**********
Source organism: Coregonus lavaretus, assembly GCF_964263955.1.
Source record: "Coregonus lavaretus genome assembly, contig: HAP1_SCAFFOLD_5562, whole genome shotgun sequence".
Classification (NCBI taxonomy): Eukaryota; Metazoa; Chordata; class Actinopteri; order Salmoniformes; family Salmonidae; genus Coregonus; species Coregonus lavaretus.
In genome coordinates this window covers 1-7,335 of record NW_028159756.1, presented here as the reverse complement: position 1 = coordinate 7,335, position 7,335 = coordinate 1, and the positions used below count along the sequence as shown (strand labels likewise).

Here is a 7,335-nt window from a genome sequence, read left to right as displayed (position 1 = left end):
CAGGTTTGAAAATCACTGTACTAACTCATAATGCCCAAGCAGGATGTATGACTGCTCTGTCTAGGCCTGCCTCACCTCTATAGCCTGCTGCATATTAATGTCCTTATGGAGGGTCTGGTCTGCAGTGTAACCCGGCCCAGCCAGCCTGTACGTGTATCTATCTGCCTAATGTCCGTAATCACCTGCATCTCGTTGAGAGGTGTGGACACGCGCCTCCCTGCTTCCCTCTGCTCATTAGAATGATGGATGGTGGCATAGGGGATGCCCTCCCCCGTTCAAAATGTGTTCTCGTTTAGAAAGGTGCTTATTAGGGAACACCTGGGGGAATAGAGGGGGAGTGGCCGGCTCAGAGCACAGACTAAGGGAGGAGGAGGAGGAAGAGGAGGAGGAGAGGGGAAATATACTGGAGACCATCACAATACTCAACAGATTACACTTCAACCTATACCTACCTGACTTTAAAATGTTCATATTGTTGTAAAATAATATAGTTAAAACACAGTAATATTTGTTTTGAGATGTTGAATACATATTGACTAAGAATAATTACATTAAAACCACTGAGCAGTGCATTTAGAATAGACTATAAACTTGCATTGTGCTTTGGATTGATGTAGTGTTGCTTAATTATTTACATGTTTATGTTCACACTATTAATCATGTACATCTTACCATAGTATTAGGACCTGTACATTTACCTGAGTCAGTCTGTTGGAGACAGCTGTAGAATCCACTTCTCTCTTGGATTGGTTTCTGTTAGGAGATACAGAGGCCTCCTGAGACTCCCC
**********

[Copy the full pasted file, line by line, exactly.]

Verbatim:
Source organism: Coregonus lavaretus, assembly GCF_964263955.1.
Source record: "Coregonus lavaretus genome assembly, contig: HAP1_SCAFFOLD_5562, whole genome shotgun sequence".
Classification (NCBI taxonomy): Eukaryota; Metazoa; Chordata; class Actinopteri; order Salmoniformes; family Salmonidae; genus Coregonus; species Coregonus lavaretus.
In genome coordinates this window covers 1-7,335 of record NW_028159756.1, presented here as the reverse complement: position 1 = coordinate 7,335, position 7,335 = coordinate 1, and the positions used below count along the sequence as shown (strand labels likewise).

Here is a 7,335-nt window from a genome sequence, read left to right as displayed (position 1 = left end):
CAGGTTTGAAAATCACTGTACTAACTCATAATGCCCAAGCAGGATGTATGACTGCTCTGTCTAGGCCTGCCTCACCTCTATAGCCTGCTGCATATTAATGTCCTTATGGAGGGTCTGGTCTGCAGTGTAACCCGGCCCAGCCAGCCTGTACGTGTATCTATCTGCCTAATGTCCGTAATCACCTGCATCTCGTTGAGAGGTGTGGACACGCGCCTCCCTGCTTCCCTCTGCTCATTAGAATGATGGATGGTGGCATAGGGGATGCCCTCCCCCGTTCAAAATGTGTTCTCGTTTAGAAAGGTGCTTATTAGGGAACACCTGGGGGAATAGAGGGGGAGTGGCCGGCTCAGAGCACAGACTAAGGGAGGAGGAGGAGGAAGAGGAGGAGGAGAGGGGAAATATACTGGAGACCATCACAATACTCAACAGATTACACTTCAACCTATACCTACCTGACTTTAAAATGTTCATATTGTTGTAAAATAATATAGTTAAAACACAGTAATATTTGTTTTGAGATGTTGAATACATATTGACTAAGAATAATTACATTAAAACCACTGAGCAGTGCATTTAGAATAGACTATAAACTTGCATTGTGCTTTGGATTGATGTAGTGTTGCTTAATTATTTACATGTTTATGTTCACACTATTAATCATGTACATCTTACCATAGTATTAGGACCTGTACATTTACCTGAGTCAGTCTGTTGGAGACAGCTGTAGAATCCACTTCTCTCTTGGATTGGTTTCTGTTAGGAGATACAGAGGCCTCCTGAGACTCCCC